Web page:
It is he that giveth salvation (or victory) unto kings — Ferdinand, king of Arragon, sending his son against the Florentines, thus bespake him: Victoria mihi crede, non hominum disciplinis aut industria comparatur, sed Dei O.M. benignitate et arbitrio, Deum igitur imprimis cole, in eum confide, a quo tum victorias omnes tum optima quaeque provenire dubio procul est, …: Believe me, son, victories are not gotten by art or industry, but given of God (Val. Max. Christian., p. 516).

Who delivereth David his servant — All kings are God’s servants for the common good of mankind, saith Plutarch, but David by a specialty (Plut. προς ηγεμονα απαιδευτον ).

From the hurtful sword — Of Goliath, saith the Chaldee, and of all his other enemies; for (as it was said of Queen Elizabeth) he swam to the crown through a sea of sorrows, and might rather marvel that he was, than muse that he should not be, were it not that God’s holy hand had protected him beyond expectation.

Verse 11

Rid me, and deliver me from the hand of strange children, whose mouth speaketh vanity, and their right hand [is] a right hand of falsehood:

Rid me, and deliver me — He repeateth his former petition, Psalms 144:7-8 , for an utter riddance of those ill members that stood in the way of Israel’s welfare, and broke off David’s new song or psalmody, Psalms 144:9 .

Verse 12

That our sons [may be] as plants grown up in their youth; [that] our daughters [may be] as corner stones, polished [after] the similitude of a palace:

That our sons may be as plants, … — As young plants, fair and flourishing.

That our daughters may be as corner stones, … — Tall and trim, comely of person and costly arrayed, resembling the polished pillars at palace gates. Tremellius rendereth the last words of this verse, sint structura templi, may be the building of the temple, that is, may be such living stones as may be used to the building and polishing of God’s Church, that we may altogether grow up to a holy temple in the Lord, Ephesians 2:21 ; Ephesians 4:12-13 . For, indeed, what can better preserve Jacob from confusion, or his face from waxing pale, than to see his children, the work of God’s hands, framed and fitted for God’s building. This maketh religious parents to sanctify God’s name (as here), even to sanctify the Holy One, and with singular encouragement, from the God of Israel, Isaiah 29:22-23 .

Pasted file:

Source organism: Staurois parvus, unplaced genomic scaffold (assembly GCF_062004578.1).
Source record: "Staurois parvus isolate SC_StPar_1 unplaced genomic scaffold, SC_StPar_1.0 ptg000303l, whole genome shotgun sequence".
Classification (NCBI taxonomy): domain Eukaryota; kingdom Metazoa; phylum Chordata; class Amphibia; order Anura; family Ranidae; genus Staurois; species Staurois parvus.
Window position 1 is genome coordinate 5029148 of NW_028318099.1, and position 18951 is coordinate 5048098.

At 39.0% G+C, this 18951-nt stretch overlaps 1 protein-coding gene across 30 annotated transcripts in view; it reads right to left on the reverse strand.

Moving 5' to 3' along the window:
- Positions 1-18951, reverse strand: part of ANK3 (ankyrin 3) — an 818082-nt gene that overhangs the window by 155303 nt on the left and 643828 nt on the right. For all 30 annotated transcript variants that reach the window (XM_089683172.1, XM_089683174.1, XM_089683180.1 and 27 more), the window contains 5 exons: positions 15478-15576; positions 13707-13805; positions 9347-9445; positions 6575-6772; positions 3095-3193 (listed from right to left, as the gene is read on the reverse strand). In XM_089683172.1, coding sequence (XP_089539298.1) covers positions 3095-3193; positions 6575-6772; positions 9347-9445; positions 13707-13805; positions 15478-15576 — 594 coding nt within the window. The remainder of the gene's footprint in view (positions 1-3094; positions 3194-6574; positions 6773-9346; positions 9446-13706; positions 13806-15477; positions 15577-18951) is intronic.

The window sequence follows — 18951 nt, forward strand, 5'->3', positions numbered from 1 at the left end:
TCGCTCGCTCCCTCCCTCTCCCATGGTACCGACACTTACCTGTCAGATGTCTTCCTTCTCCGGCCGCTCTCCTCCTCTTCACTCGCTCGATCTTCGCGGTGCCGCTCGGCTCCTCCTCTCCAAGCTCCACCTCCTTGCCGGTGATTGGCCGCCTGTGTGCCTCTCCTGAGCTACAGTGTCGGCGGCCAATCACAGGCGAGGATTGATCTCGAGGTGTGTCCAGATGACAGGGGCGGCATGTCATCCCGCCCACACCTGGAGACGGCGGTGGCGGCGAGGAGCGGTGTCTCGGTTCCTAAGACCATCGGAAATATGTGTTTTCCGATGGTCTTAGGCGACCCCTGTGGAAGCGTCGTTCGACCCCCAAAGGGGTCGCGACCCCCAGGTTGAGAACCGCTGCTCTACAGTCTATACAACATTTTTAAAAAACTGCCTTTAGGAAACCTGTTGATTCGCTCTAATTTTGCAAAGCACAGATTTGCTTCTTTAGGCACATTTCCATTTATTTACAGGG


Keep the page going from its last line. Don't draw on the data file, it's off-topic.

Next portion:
Verse 13

[That] our garners [may be] full, affording all manner of store: [that] our sheep may bring forth thousands and ten thousands in our streets:

That our garners — Heb. our corners, i.e. that every corner of our houses may be filled with pleasant and precious riches.

That our sheepFoetosae multiparae, mille duplicantes, myriadificantes.

Verse 14

[That] our oxen [may be] strong to labour; [that there be] no breaking in, nor going out; that [there be] no complaining in our streets.

Nor going out — viz. To encounter the enemy, or to be led into captivity.

No complaining — No outcries but harvest homes.

Verse 15

Happy [is that] people, that is in such a case: [yea], happy [is that] people, whose God [is] the LORD.

Happy is that people — That hath such a confluence of outward comforts. In Hezekiah’s days only it was so, say the Rabbis, peace, plenty, and posterity. The Syriac rendereth it questionwise: Is not the people happy that is in such a case? No, not except they have God to boot; as, if they have, they are happy howsoever, Deuteronomy 33:29: ut vita carnis anima est, ita beatitudo hominis Deus, saith Austin.

Bibliographical Information
Trapp, John. "Commentary on Psalms 144". Trapp's Complete Commentary. https://www.studylight.org/commentaries/eng/jtc/psalms-144.html. 1865-1868.